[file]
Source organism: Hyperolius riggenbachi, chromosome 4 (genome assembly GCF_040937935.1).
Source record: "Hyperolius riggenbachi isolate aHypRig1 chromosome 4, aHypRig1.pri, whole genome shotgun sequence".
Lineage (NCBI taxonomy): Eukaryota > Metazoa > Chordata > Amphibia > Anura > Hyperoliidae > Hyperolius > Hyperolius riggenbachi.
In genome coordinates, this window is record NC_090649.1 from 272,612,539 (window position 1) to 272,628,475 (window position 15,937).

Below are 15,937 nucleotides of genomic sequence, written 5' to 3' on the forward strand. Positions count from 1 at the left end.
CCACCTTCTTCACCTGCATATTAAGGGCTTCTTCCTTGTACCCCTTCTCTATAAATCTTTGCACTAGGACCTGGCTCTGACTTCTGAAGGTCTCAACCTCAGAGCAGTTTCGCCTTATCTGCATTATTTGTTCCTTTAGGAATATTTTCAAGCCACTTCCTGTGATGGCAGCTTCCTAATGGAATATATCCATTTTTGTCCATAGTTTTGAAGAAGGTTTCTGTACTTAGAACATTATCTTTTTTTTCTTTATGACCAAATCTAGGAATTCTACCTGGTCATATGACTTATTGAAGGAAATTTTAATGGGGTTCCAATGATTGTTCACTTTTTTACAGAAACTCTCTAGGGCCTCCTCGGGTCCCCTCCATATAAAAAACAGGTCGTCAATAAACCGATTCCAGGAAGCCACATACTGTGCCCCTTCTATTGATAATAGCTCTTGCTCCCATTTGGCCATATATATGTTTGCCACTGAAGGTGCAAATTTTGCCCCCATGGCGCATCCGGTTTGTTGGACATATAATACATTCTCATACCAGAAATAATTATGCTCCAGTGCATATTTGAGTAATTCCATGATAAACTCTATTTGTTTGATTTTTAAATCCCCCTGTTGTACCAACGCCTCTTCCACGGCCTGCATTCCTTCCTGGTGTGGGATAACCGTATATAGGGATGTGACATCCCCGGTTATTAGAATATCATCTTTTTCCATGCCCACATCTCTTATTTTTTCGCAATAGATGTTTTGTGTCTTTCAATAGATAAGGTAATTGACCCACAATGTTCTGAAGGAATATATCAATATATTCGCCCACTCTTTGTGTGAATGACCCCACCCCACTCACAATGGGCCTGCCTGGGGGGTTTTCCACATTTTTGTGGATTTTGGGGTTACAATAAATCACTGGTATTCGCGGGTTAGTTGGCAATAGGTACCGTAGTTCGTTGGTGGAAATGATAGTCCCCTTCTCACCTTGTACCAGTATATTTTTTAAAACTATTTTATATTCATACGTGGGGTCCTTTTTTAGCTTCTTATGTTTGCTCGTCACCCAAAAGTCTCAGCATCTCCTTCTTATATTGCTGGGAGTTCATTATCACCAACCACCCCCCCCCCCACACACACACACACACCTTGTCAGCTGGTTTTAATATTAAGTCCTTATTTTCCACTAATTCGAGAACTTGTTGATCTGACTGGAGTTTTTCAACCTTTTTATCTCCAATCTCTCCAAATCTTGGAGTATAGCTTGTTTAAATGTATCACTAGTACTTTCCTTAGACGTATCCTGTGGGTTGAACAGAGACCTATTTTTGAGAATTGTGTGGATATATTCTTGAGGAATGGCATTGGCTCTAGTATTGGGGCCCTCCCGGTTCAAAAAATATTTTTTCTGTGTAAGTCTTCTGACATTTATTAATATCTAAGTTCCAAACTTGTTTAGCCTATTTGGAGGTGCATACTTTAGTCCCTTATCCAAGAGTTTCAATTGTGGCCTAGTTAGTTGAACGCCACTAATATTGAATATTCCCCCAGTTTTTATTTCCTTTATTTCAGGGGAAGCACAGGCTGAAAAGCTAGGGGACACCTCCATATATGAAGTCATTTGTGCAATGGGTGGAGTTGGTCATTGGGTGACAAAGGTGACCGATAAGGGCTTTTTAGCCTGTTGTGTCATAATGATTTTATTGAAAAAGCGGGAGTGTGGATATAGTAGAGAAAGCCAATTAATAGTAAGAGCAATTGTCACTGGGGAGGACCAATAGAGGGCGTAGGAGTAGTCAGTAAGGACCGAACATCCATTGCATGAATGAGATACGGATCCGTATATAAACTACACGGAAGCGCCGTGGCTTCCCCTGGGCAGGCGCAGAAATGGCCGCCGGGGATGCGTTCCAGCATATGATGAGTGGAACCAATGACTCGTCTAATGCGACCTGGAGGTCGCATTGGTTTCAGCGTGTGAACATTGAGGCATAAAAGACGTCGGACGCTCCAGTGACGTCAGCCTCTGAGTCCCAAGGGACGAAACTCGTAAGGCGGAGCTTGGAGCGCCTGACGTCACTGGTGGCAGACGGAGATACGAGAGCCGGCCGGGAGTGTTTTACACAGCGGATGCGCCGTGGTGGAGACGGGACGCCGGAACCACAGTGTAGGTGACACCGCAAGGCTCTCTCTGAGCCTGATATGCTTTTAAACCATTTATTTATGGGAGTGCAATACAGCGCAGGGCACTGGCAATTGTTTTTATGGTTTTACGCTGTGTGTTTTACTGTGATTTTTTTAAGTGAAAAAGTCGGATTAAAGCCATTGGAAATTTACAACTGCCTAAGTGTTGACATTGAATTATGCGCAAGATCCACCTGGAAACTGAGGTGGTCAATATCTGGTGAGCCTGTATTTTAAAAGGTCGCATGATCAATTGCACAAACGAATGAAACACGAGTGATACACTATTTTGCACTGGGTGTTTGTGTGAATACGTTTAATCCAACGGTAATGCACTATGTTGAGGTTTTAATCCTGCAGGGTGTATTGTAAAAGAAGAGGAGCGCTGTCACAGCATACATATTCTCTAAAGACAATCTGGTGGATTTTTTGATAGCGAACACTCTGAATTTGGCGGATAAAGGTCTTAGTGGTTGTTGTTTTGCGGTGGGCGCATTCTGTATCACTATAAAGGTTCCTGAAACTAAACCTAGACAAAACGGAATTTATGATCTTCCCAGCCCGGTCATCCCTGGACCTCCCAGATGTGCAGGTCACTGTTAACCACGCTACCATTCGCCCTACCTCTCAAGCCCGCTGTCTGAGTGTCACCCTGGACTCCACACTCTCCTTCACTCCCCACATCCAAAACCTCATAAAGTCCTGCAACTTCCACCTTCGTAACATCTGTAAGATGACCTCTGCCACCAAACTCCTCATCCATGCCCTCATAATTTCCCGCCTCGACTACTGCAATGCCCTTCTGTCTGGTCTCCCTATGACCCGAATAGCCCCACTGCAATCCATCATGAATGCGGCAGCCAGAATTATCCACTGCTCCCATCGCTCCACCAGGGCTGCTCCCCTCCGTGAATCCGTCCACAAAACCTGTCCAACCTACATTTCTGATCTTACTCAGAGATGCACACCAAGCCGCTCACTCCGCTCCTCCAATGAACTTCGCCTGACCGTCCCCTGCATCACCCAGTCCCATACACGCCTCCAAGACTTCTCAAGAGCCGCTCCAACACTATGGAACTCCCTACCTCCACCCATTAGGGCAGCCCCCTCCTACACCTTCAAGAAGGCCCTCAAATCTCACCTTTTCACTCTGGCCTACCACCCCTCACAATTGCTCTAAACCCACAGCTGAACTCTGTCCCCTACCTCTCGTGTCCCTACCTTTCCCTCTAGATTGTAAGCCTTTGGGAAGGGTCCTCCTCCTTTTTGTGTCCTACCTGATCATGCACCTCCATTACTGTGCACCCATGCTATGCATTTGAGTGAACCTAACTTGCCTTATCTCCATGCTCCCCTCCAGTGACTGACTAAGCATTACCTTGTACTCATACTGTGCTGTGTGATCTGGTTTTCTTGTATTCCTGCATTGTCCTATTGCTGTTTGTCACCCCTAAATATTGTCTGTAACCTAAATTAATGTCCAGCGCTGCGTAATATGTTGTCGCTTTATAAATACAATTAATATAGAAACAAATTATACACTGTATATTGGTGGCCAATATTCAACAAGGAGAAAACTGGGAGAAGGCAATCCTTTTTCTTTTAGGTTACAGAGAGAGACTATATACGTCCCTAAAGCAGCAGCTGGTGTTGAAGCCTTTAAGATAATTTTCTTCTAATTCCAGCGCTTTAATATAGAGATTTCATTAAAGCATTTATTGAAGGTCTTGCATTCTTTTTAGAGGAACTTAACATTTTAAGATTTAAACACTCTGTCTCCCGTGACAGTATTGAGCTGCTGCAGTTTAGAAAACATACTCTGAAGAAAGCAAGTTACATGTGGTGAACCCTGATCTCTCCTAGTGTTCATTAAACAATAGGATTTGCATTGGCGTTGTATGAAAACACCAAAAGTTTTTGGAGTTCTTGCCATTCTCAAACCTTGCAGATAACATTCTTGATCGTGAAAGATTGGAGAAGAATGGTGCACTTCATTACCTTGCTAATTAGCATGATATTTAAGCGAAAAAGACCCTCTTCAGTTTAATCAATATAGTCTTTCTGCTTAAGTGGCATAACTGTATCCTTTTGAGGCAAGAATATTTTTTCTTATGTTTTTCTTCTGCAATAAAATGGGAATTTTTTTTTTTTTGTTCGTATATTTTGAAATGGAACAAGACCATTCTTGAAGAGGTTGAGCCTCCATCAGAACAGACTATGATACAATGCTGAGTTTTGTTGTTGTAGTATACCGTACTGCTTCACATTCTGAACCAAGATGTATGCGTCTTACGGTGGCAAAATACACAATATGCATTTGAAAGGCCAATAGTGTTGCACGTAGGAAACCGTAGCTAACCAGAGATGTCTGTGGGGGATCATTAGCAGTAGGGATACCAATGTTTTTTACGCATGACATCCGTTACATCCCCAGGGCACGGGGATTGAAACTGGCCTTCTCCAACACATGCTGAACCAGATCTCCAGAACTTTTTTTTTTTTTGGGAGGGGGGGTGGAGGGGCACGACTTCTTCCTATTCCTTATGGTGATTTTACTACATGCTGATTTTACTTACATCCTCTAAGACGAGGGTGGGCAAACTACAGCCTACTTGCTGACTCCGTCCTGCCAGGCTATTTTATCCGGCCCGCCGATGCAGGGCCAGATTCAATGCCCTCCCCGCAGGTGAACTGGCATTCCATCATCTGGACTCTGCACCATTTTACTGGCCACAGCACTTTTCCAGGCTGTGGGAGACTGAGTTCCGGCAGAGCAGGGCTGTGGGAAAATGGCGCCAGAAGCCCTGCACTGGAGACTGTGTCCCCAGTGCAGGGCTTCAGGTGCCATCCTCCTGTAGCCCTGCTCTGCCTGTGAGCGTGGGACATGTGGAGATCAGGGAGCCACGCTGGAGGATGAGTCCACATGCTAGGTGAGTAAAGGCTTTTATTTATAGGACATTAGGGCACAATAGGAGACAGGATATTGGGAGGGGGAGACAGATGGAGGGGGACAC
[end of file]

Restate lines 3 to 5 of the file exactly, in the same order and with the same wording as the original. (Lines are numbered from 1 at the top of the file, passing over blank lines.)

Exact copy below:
Lineage (NCBI taxonomy): Eukaryota > Metazoa > Chordata > Amphibia > Anura > Hyperoliidae > Hyperolius > Hyperolius riggenbachi.
In genome coordinates, this window is record NC_090649.1 from 272,612,539 (window position 1) to 272,628,475 (window position 15,937).

Below are 15,937 nucleotides of genomic sequence, written 5' to 3' on the forward strand. Positions count from 1 at the left end.